Former BBC football Correspondent Mike Ingham’s autobiography is a thoughtful homage to the golden age of sports broadcasting. His own broadcasting experiences saw him attend eight World Cups, commentate on twenty-eight FA Cup Finals, work with ten full-time England managers and introduce Sports Report.
Ingham recounts his life story and the characters he has come across with warmth and a deep understanding of the beautiful game. The early chapters are a little pedestrian, but the book picks up pace and interest as he recounts his early interviews with John Arlott, Jack Nicklaus, George Best and Brian Clough.
Ingham commentated on the European Cup Final between Liverpool and Juventus at Heysel Stadium when 39 Juventus fans lost their lives and this tragedy has haunted him since. He makes a telling point when he says Bill Shankly would never have wisecracked about football being more important than life and death had he still been alive in 1985 at the time of the Heysel Disaster.
Tragedy and lives cut short is sadly a recurring theme in the book, Ingham’s close friend and colleague Peter Jones died prematurely at the age of 60 and was at Heysel and Hillsborough and deeply scarred by the two disasters. There is an emotional tribute to another friend and colleague Bryon Butler, one of the great sports broadcasters, who died of cancer at the age of 66.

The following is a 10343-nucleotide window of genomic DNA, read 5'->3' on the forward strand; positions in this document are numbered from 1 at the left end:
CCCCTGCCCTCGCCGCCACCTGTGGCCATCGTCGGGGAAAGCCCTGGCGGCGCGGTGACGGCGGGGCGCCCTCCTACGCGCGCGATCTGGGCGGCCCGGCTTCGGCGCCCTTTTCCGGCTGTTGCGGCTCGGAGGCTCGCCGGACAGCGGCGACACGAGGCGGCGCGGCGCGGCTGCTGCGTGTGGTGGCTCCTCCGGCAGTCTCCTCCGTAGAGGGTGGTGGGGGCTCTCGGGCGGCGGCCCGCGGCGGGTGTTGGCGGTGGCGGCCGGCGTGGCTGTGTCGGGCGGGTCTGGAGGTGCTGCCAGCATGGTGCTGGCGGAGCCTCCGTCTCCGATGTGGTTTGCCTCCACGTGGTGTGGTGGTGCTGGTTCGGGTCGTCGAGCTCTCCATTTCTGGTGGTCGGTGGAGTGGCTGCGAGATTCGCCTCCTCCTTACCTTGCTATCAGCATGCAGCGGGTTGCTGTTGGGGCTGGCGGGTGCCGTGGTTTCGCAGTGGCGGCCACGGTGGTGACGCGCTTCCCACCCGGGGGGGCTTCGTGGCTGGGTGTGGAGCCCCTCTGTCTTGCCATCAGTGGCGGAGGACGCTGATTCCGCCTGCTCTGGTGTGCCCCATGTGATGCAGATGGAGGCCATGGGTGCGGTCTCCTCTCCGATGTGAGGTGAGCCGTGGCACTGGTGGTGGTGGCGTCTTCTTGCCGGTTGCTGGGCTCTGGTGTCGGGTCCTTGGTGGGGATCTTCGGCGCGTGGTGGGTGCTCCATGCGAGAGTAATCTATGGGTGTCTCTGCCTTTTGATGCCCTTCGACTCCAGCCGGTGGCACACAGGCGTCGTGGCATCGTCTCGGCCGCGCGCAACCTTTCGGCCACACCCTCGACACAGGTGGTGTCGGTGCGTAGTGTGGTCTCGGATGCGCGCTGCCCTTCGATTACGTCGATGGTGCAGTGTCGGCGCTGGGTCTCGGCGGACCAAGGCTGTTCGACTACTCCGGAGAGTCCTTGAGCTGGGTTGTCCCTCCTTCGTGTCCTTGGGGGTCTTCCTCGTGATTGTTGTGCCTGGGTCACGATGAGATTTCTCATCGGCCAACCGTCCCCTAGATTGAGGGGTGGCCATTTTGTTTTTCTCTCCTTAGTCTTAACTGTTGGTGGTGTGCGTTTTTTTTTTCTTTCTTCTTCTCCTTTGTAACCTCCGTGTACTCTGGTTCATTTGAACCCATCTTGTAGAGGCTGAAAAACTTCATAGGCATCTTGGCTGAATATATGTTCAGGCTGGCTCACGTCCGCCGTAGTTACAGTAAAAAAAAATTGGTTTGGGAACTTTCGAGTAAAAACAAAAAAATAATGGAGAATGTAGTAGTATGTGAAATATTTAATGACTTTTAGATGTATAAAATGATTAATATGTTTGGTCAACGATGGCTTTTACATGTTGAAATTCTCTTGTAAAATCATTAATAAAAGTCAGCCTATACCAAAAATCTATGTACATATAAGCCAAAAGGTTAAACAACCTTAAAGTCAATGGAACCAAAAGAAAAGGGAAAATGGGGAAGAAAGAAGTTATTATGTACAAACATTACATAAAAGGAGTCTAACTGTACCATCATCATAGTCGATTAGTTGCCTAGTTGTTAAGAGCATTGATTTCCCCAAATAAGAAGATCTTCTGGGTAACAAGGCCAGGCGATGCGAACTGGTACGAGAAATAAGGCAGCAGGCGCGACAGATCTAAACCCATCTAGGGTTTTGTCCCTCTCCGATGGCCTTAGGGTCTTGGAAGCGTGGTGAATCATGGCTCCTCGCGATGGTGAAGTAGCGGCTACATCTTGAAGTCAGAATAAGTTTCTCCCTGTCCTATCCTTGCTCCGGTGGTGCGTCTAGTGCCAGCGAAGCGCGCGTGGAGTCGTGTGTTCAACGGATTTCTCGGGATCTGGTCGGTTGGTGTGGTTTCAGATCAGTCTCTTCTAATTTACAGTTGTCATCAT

Ingham pays a glowing tribute to Bobby Moore, who tragically died of cancer aged only fifty-one.
Here’s extract from his scripted broadcast, “Bobby Moore, indestructible defender, ambassador, unique English footballing figure is no longer around to remind us how the national game at its very best can be a thing of dignity, beauty and integrity. He was the best, Pele said so, and that has to be the final word.”
Ingham bemoans the fact that scripted and recorded broadcasts when you would be given time to collect your thoughts and express your feelings are rare these days. When everything had to be live, he finds himself deeply frustrated at not being given the chance to say what he wanted, having been at the mercy of someone else’s agenda.
He is rightly frustrated by the decision of 5 Live to do away with a second commentator, he believes that on the radio the voice is pre-eminent and over 90 minutes – plus often extra-time and penalties – one voice, no matter how mellifluous, can be a hard listen. Test Match Special would never dream of having just one cricket commentator for the whole of a two-hour session.
He is also critical of the BBC’s bureaucracy, believes sport has been relegated in the BBC’s hierarchy of importance, and states that a perennial problem in the organisation is the lack of value placed on experience.
He observes, “In the last year, five respected broadcasters with over one hundred and fifty years of service between them have been allowed to leave BBC Sport.”
That’s a sad indictment of the BBC’s current decision-making, but at least Ingham has been able to provide a worthy tribute to the golden age of sports broadcasting.
The wide-ranging, entertaining stories and anecdotes about players, managers, commentators and summarisers provides a special insight into when sports radio was so important in many peoples’ lives.
After Extra Time and Penalties: Memories of a BBC Football Correspondent by Mike Ingham, Published by The Book Guild, Price £12.99.